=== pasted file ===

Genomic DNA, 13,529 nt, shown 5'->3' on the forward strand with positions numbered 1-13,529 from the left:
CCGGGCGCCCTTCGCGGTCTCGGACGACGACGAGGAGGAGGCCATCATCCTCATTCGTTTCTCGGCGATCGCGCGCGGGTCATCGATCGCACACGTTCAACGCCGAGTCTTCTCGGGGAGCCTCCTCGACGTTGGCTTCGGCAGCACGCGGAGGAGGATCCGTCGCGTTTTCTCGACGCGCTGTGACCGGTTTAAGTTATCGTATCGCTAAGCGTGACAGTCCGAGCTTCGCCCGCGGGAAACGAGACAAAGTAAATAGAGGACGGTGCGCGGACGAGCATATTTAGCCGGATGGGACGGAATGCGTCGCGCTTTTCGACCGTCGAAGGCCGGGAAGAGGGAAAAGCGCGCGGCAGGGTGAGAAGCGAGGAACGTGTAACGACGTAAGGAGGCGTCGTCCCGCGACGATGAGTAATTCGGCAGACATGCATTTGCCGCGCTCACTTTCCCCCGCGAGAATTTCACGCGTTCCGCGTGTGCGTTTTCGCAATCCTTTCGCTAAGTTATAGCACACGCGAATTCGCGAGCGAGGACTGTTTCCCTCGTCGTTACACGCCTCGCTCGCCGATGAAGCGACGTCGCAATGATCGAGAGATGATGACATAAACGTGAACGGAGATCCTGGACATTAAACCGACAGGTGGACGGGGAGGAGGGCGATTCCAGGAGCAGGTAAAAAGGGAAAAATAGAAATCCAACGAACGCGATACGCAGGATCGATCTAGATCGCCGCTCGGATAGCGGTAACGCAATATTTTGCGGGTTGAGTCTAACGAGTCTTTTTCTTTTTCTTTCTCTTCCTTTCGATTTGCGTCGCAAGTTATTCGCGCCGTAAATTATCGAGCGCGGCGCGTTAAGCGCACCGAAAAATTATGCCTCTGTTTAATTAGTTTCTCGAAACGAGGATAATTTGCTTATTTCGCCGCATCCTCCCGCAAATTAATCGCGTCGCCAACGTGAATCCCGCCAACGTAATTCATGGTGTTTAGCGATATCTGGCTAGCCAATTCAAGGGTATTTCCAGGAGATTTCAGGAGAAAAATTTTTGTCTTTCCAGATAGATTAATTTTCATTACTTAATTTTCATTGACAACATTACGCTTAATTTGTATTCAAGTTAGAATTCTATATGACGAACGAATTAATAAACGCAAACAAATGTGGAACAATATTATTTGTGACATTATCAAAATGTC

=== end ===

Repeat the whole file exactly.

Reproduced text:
Genomic DNA, 13,529 nt, shown 5'->3' on the forward strand with positions numbered 1-13,529 from the left:
CCGGGCGCCCTTCGCGGTCTCGGACGACGACGAGGAGGAGGCCATCATCCTCATTCGTTTCTCGGCGATCGCGCGCGGGTCATCGATCGCACACGTTCAACGCCGAGTCTTCTCGGGGAGCCTCCTCGACGTTGGCTTCGGCAGCACGCGGAGGAGGATCCGTCGCGTTTTCTCGACGCGCTGTGACCGGTTTAAGTTATCGTATCGCTAAGCGTGACAGTCCGAGCTTCGCCCGCGGGAAACGAGACAAAGTAAATAGAGGACGGTGCGCGGACGAGCATATTTAGCCGGATGGGACGGAATGCGTCGCGCTTTTCGACCGTCGAAGGCCGGGAAGAGGGAAAAGCGCGCGGCAGGGTGAGAAGCGAGGAACGTGTAACGACGTAAGGAGGCGTCGTCCCGCGACGATGAGTAATTCGGCAGACATGCATTTGCCGCGCTCACTTTCCCCCGCGAGAATTTCACGCGTTCCGCGTGTGCGTTTTCGCAATCCTTTCGCTAAGTTATAGCACACGCGAATTCGCGAGCGAGGACTGTTTCCCTCGTCGTTACACGCCTCGCTCGCCGATGAAGCGACGTCGCAATGATCGAGAGATGATGACATAAACGTGAACGGAGATCCTGGACATTAAACCGACAGGTGGACGGGGAGGAGGGCGATTCCAGGAGCAGGTAAAAAGGGAAAAATAGAAATCCAACGAACGCGATACGCAGGATCGATCTAGATCGCCGCTCGGATAGCGGTAACGCAATATTTTGCGGGTTGAGTCTAACGAGTCTTTTTCTTTTTCTTTCTCTTCCTTTCGATTTGCGTCGCAAGTTATTCGCGCCGTAAATTATCGAGCGCGGCGCGTTAAGCGCACCGAAAAATTATGCCTCTGTTTAATTAGTTTCTCGAAACGAGGATAATTTGCTTATTTCGCCGCATCCTCCCGCAAATTAATCGCGTCGCCAACGTGAATCCCGCCAACGTAATTCATGGTGTTTAGCGATATCTGGCTAGCCAATTCAAGGGTATTTCCAGGAGATTTCAGGAGAAAAATTTTTGTCTTTCCAGATAGATTAATTTTCATTACTTAATTTTCATTGACAACATTACGCTTAATTTGTATTCAAGTTAGAATTCTATATGACGAACGAATTAATAAACGCAAACAAATGTGGAACAATATTATTTGTGACATTATCAAAATGTC